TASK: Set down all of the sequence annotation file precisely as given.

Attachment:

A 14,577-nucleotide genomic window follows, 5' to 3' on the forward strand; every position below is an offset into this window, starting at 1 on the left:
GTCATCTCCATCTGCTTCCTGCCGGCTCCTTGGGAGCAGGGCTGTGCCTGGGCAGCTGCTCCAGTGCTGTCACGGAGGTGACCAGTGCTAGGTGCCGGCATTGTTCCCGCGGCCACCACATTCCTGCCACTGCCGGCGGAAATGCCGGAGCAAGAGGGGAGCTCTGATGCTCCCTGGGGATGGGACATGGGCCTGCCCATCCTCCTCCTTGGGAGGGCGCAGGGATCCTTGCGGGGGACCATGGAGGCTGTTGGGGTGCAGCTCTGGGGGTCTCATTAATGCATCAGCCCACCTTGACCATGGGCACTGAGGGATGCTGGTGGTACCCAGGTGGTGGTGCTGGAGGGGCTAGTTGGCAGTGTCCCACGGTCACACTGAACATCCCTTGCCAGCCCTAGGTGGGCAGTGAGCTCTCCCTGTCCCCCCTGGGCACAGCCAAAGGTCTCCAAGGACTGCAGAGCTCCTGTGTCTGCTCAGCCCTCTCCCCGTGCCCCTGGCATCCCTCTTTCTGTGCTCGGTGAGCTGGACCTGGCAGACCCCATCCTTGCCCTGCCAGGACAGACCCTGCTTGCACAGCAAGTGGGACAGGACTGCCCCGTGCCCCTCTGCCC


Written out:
A 14,577-nucleotide genomic window follows, 5' to 3' on the forward strand; every position below is an offset into this window, starting at 1 on the left:
GTCATCTCCATCTGCTTCCTGCCGGCTCCTTGGGAGCAGGGCTGTGCCTGGGCAGCTGCTCCAGTGCTGTCACGGAGGTGACCAGTGCTAGGTGCCGGCATTGTTCCCGCGGCCACCACATTCCTGCCACTGCCGGCGGAAATGCCGGAGCAAGAGGGGAGCTCTGATGCTCCCTGGGGATGGGACATGGGCCTGCCCATCCTCCTCCTTGGGAGGGCGCAGGGATCCTTGCGGGGGACCATGGAGGCTGTTGGGGTGCAGCTCTGGGGGTCTCATTAATGCATCAGCCCACCTTGACCATGGGCACTGAGGGATGCTGGTGGTACCCAGGTGGTGGTGCTGGAGGGGCTAGTTGGCAGTGTCCCACGGTCACACTGAACATCCCTTGCCAGCCCTAGGTGGGCAGTGAGCTCTCCCTGTCCCCCCTGGGCACAGCCAAAGGTCTCCAAGGACTGCAGAGCTCCTGTGTCTGCTCAGCCCTCTCCCCGTGCCCCTGGCATCCCTCTTTCTGTGCTCGGTGAGCTGGACCTGGCAGACCCCATCCTTGCCCTGCCAGGACAGACCCTGCTTGCACAGCAAGTGGGACAGGACTGCCCCGTGCCCCTCTGCCC